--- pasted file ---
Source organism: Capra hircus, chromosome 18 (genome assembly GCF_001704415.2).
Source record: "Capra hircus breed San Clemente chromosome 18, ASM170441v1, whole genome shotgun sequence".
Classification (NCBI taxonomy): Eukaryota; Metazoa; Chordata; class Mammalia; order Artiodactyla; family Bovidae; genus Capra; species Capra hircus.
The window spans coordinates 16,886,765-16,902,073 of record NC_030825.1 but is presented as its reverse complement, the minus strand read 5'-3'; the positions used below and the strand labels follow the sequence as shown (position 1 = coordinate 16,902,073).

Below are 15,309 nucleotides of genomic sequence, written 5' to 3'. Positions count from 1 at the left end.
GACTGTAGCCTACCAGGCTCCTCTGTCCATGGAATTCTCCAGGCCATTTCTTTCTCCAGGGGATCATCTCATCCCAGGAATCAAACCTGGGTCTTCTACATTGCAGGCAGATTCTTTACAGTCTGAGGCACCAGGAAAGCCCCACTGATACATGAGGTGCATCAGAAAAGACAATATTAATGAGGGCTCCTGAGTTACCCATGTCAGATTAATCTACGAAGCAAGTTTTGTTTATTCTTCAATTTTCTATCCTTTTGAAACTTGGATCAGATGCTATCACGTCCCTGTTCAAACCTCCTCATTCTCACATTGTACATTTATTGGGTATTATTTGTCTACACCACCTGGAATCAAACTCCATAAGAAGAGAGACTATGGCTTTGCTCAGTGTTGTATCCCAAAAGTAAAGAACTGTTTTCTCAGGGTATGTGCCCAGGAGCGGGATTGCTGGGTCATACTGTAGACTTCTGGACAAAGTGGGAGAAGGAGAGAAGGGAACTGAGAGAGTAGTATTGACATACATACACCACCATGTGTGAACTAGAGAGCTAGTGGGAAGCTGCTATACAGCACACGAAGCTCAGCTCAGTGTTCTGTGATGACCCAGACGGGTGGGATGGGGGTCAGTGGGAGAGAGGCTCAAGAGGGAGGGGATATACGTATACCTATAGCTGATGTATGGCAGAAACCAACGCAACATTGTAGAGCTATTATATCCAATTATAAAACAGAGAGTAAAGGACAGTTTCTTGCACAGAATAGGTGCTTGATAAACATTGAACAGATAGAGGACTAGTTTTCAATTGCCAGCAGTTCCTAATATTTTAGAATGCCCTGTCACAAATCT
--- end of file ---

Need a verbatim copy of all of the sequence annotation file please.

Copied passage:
Source organism: Capra hircus, chromosome 18 (genome assembly GCF_001704415.2).
Source record: "Capra hircus breed San Clemente chromosome 18, ASM170441v1, whole genome shotgun sequence".
Classification (NCBI taxonomy): Eukaryota; Metazoa; Chordata; class Mammalia; order Artiodactyla; family Bovidae; genus Capra; species Capra hircus.
The window spans coordinates 16,886,765-16,902,073 of record NC_030825.1 but is presented as its reverse complement, the minus strand read 5'-3'; the positions used below and the strand labels follow the sequence as shown (position 1 = coordinate 16,902,073).

Below are 15,309 nucleotides of genomic sequence, written 5' to 3'. Positions count from 1 at the left end.
GACTGTAGCCTACCAGGCTCCTCTGTCCATGGAATTCTCCAGGCCATTTCTTTCTCCAGGGGATCATCTCATCCCAGGAATCAAACCTGGGTCTTCTACATTGCAGGCAGATTCTTTACAGTCTGAGGCACCAGGAAAGCCCCACTGATACATGAGGTGCATCAGAAAAGACAATATTAATGAGGGCTCCTGAGTTACCCATGTCAGATTAATCTACGAAGCAAGTTTTGTTTATTCTTCAATTTTCTATCCTTTTGAAACTTGGATCAGATGCTATCACGTCCCTGTTCAAACCTCCTCATTCTCACATTGTACATTTATTGGGTATTATTTGTCTACACCACCTGGAATCAAACTCCATAAGAAGAGAGACTATGGCTTTGCTCAGTGTTGTATCCCAAAAGTAAAGAACTGTTTTCTCAGGGTATGTGCCCAGGAGCGGGATTGCTGGGTCATACTGTAGACTTCTGGACAAAGTGGGAGAAGGAGAGAAGGGAACTGAGAGAGTAGTATTGACATACATACACCACCATGTGTGAACTAGAGAGCTAGTGGGAAGCTGCTATACAGCACACGAAGCTCAGCTCAGTGTTCTGTGATGACCCAGACGGGTGGGATGGGGGTCAGTGGGAGAGAGGCTCAAGAGGGAGGGGATATACGTATACCTATAGCTGATGTATGGCAGAAACCAACGCAACATTGTAGAGCTATTATATCCAATTATAAAACAGAGAGTAAAGGACAGTTTCTTGCACAGAATAGGTGCTTGATAAACATTGAACAGATAGAGGACTAGTTTTCAATTGCCAGCAGTTCCTAATATTTTAGAATGCCCTGTCACAAATCT